Being self-taught is something you have to determine if you have the ability to do.

    Don’t pick up C++ For Dummies if you are serious about learning C++ programming.  Try this book, http://search.barnesandnoble.com/C-How-to-Program/Paul-Deitel/e/9780136152507/?itm=13.

    This is typical of what most schools use as the text for teaching C++.  It teaches the language but also programming at the same time.

    Never give up.

    Gerry

  39. Jason says:

    Gerry,

    I guess I’ll start there then.  I’m not too optimistic though considering I cant even comprehend the reviews people have posted about it…lol.  When I’m done I can add it to the stack of A+/MCSE cert books I have from years ago.  Thanks for the help.

  40. Victor says:

    1) Yes.

    2) Both.

    3) Of course.

    4) C++

    Knowing C# alone doesn’t always get developers far in their field. Some of them will be forced to learn C/C++ in order to use functionality written in those languages since .NET Framework Library doesn’t solve many problems. Not all technologies are fully .NET compatible (Take DirectX for example.). Even working with COM in some cases requires knowledge of C/C++ though the very idea of COM should eliminate that need. Besides, not everything that needs to be used is written with COM in mind.

    Serious employers seek for certification. Or else who would like to let someone work with technologies developed and supported by Microsoft while that someone isn’t certified by the source of technology itself?

    John C, I haven’t met a developer in my life who was certified and I wouldn’t let him near a compiler to let him do what he was certified for. On the other hand, there are many developers who don’t have certification and therefore don’t have a job, and rightfully so.

    I am definitely interested in C++/CLI certification exams, too bad only few are available.

  41. Joshua says:

    Hi Gerry,

    Very surprised to see that even after 2 years of creation the thread is still running.

    Well, i have been into MFC programming and i really want to do a certification on that. Can you please guide me how i can do a certifications in MFC, ATL and COM.

    Thanks,

    Josh

  42. Hi Joshua,

    I too am amazed that we are still have posts about on this thread.  It’s kind of good though.

    At this time, Microsoft does not have a certification for C++, MFC, ATL or COM.

    I was discussing this just yesterday with my manager indicating that we are missing a market segment around MFC and ATL and Win32 programming.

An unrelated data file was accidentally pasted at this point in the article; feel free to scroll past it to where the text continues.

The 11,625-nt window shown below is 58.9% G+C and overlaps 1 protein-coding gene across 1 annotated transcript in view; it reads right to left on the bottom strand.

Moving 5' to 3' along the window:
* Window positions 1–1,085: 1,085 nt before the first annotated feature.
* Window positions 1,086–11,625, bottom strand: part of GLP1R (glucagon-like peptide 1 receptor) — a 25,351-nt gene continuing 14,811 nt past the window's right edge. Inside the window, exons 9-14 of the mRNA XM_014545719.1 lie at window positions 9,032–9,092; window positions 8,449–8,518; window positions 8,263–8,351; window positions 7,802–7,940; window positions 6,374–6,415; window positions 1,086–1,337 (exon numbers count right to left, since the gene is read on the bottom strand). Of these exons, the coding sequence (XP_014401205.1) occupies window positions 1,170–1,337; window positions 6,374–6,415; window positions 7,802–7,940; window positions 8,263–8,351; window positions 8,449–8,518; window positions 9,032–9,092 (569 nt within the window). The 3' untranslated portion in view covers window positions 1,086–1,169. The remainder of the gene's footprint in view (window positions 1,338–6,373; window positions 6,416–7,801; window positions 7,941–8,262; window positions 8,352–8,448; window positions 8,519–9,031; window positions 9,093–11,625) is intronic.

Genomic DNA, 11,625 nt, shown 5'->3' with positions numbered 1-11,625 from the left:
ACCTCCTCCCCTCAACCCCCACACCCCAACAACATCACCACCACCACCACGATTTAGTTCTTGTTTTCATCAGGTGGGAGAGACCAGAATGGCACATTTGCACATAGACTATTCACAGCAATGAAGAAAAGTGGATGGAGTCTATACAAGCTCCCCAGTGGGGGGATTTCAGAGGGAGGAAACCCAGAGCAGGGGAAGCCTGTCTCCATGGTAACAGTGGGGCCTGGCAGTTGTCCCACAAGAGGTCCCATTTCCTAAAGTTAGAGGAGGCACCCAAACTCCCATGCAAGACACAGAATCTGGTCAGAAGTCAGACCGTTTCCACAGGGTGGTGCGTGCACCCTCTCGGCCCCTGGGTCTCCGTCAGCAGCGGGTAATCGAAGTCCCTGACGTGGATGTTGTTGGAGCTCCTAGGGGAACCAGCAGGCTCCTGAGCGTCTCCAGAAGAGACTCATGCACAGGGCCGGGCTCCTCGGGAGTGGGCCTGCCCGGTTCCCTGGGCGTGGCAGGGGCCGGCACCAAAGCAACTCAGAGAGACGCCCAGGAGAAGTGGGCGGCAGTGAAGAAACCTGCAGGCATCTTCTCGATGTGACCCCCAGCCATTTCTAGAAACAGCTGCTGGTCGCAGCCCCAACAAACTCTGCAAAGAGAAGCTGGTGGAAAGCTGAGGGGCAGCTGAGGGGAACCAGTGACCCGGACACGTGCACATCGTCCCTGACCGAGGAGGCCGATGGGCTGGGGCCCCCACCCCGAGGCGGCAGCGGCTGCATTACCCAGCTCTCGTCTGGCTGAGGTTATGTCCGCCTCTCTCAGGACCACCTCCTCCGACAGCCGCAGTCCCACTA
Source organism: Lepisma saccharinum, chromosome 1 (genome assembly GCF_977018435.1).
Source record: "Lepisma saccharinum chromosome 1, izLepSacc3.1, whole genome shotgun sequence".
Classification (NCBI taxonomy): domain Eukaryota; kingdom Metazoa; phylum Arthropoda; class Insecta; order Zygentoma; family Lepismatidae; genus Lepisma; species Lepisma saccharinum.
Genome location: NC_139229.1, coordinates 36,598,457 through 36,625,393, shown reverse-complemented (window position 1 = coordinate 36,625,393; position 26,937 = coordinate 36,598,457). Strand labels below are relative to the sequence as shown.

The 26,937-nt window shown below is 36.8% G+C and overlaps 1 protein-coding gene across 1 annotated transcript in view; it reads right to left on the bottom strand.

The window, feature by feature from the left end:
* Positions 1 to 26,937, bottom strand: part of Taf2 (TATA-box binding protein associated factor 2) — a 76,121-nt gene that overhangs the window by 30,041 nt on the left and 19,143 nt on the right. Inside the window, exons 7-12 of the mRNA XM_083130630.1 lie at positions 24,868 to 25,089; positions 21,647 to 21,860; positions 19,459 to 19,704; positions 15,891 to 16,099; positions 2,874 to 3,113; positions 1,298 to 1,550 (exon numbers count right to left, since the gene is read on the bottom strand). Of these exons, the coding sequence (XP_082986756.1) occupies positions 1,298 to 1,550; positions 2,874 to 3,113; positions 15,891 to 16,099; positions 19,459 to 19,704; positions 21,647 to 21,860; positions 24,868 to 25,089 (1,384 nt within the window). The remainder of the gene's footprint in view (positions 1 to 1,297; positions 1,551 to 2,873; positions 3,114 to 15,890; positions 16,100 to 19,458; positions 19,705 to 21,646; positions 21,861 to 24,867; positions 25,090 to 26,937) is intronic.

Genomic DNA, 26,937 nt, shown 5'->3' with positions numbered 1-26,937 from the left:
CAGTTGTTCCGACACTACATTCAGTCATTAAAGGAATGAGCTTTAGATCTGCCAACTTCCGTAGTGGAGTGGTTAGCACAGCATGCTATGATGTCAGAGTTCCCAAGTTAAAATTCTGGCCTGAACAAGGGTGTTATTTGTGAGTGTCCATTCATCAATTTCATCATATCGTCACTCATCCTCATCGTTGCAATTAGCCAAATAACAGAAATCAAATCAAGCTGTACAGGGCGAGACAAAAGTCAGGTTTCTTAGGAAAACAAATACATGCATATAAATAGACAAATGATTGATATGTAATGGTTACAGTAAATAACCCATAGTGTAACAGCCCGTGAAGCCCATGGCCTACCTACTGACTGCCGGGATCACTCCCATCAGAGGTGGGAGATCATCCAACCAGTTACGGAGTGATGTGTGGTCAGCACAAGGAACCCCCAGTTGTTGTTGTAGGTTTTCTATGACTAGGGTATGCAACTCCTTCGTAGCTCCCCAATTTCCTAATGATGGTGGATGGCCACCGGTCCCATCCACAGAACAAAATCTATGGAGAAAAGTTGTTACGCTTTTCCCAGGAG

Before I create any certification around them, I need more research on reach and interest.

    Stay tuned.

    Gerry

  43. Addy says:

    Well yes I would certainly be interested in the C++ and acompanying technologies for the naitive world. Win32 is a field which I agree is rarely used but MFC COM and COM+ still has it’s place.

    I would absolutely agree with the others even when you have the skill but no direct experience we really need a certification credential to support the skill set. I guess that’s how the market works ideally.

    I’d be eager to know when would MS be able to really decide on something conrete on these.

    Regards

    Addy

  44. Hi Addy,

    Thanks for the feedback.

    I don’t have a time frame for this certification yet unfortunately.

    Gerry

  45. jyothirmai says:

    I wanted to know if any of the certifications related to c++ are available

  46. Currently we only have certifications on .NET 2.0 that contain the option to choose C++ as the language. Most are starting to drop C++ as a choice due to lack of interest in those taking the certification exams.

    We don’t currently have any native C++ certifications although we are looking at how we can bring C++ back into the mix and what a certification program around the language would look like.

    Gerry

  47. Hello !

    1- Not that much. I don't believe that certifications itself prove that you're a very good professional. It's usefull, of couse, in some specific situations and technologies, but experience is more important to me.

    3- yes. It would be nice, but Not that important. it's good for begginers to get motivated, but, today, I think that someone with a solid experience with this language willl not see many use of it.

    4- C#,

    See you soon

    4-